Terry Lineage Group I
T-2, T-3, T-9, T-10, T-11, T-16,T-17, T-18, T-20 & T-21
This contains traditional genealogical proof for
the connection of the group to Stephen Terry
of Hanover County Virginia
(Please refer also to Results and Patriarchs page)
[/i][/color]Hanover County Virginia references in records of Granville County, North Carolina
Granville Co. NC Deed Book B, Page 162: 8 Dec. 1752 ? Richard Harris of Granville Co. NC. to Stephen Terry of Hanover Co., Va. 400 Acres on West Side of Nutbush (Creek) adj. Norwood and Homes. Wit: Sam?l Henderson, Richd. Coleman, James Byers. Recorded 6 March 1753
Granville Co. NC Deed Book F, Page 222: 8 Feb 1762 ? May Court 1763, Stephen Terry of St. Martin?s Parish, Hanover Co.,Va. to his sons James Terry and Rowland Terry, for love and affection, a gift of 400 acres in Granville Co. NC ? land Stephen Terry bought from Richard Harriss; James to have 200 acres not including the plantation and Rowland to have 200 acres including the plantation and spring. Wit: Thomas Doswell, John Doswell, William Byars (Jurat).
This is the proof for Hanover County ? Granville County connection for T-10
. Copy of actual Deeds are in possession of T-2
sent to me by T-11.
[/color]Granville County References in records of Chester County, South Carolina
Abstracts of Stephen Terry memorials and plats in Craven County SC
Royal? grant from Lord Charles Montague to? Stephen? Terry. Granted? 200 A on the Caney Fork of a Creek called Sandy River on
the? Saluda Road between Broad and Catawba Rivers in? Craven? Co. SC--10? Jul 1762.? Note:? Fifty-two acres of this land granted to William Morris by son of Stephen:? John Terry 1752-1834).--Jan 1793.
Stephen Terry and wife, formerly Susannah Glover, both of St. Mark?s Parish, Craven Co., SC sell to James McClure of same,
150? acres? on S.? fork of? Fishing? Creek.? Charleston? Co.? SC, Miscellaneous Records, M-3, p. 498--17 Feb 1769. [This was George Glover?s land -- her deceased husband. She had married the widower Stephen Terry about 1767.] In the deed it mentions Stephen Terry was a carpenter and James McCluer a Planter. [Both Stephen Terry and James McCluer are in the line of
Letters of administration to Susannah Glover wife of George Glover, late of Fishing Creek.? Probate Records of SC Vol. 3, p.
26-- compiled by Brent Holcomb.
Susannah Glover Terry granted letters of administration? for Stephen Terry,? late of St. David's Parish, Craven Co., SC. South
Carolina Historical & Genealogical Magazine.? Vol.? 44, p. 48--14 Mar 1770.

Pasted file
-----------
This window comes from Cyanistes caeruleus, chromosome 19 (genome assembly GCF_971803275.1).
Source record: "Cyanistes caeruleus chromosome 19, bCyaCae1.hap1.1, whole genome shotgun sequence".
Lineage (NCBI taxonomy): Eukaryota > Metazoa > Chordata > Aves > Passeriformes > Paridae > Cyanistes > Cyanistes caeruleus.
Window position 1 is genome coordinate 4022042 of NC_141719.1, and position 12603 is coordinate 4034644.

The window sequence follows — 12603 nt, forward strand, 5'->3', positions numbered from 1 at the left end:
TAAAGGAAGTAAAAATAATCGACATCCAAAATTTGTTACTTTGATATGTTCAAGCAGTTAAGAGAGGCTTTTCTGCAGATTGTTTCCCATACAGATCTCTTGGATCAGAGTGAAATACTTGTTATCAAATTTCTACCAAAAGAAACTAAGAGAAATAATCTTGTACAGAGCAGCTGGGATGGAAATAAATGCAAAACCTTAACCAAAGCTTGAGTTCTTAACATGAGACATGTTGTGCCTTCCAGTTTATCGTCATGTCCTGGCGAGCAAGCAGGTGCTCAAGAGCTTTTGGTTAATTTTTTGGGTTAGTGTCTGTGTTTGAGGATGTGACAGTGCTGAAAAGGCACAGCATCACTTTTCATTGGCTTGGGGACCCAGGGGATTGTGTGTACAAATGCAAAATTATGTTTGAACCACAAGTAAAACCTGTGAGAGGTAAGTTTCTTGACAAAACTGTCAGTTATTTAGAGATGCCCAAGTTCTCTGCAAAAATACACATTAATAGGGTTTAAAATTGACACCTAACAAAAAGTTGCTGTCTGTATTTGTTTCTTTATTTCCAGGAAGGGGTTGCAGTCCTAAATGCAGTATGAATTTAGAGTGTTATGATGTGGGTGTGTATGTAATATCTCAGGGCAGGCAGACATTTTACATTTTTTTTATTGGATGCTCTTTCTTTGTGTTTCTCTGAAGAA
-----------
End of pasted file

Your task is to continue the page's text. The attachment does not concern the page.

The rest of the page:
Susannah Glover was the second wife of Stephen Terry d. 1769. She was the widow of George Glover and the daughter of Robert Mitchell of Granville Co. NC. Both the Glover and Mitchell families were in Granville County NC in the 1750?s. Stephen and Susannah had no issue.
There is no record I have found which shows the 200 acres of land on caney fork of? Sandy river? was transferred to son John Terry. As the oldest son, John Terry was heir to the land as Stephen Terry died in testate. The land is in present day Chester County near Chester, SC and John Terry is buried there.
This is the last information that shows proofs for the Chester-Craven County family of Stephen and his son John Terry. This is proofs for T-2
It appears that these families are related from DNA tests results. It does not necessarily suggest this is the same Stephen Terry in both cases. Just that there is a common ancestor between T-2, T-3, T-9, T-10, T-11, T-16 and T-17
with Stephen Terry of Hanover Co. VA who we know resided in Hanover Co. VA 1752-1762. We have enough tests to suggest a modal baseline for Group I.
We have yet to have a male test from Edgefield or Fairfield SC Terry families. These former groups are also expected to be related per the late Jay Terry of Orem, Utah research.
Knowing that T-2 and T-10
could not have had a common ancestor in the last 8 generations, their 37 marker comparison shows that the probability that they shared a common ancestor within the last...
200 - 300 years is 74.24%
400? ? ? ? ?years is 93.09%
500? ? ? ? ?years is 98.62%
600? ? ? ? ?years is 99.07%
700? ? ? ? ?years is 99.94%
800? ? ? ? ?years is 99.99%
? The FTDNATiP? results are based on the mutation rate study presented during the 1st International Conference on Genetic Genealogy, on Oct. 30, 2004. The above probabilities take into consideration the mutation rates for each individual marker being compared.
Since each marker has a different mutation rate, identical Genetic Distances will not necessarily yield the same probabilities. In other words, even though T-10
has a Genetic Distance of 1 from T-2
, someone else with the same Genetic Distance may have different probabilities, because the distance of 1 was prompted by mutations in different markers, with different mutation rates.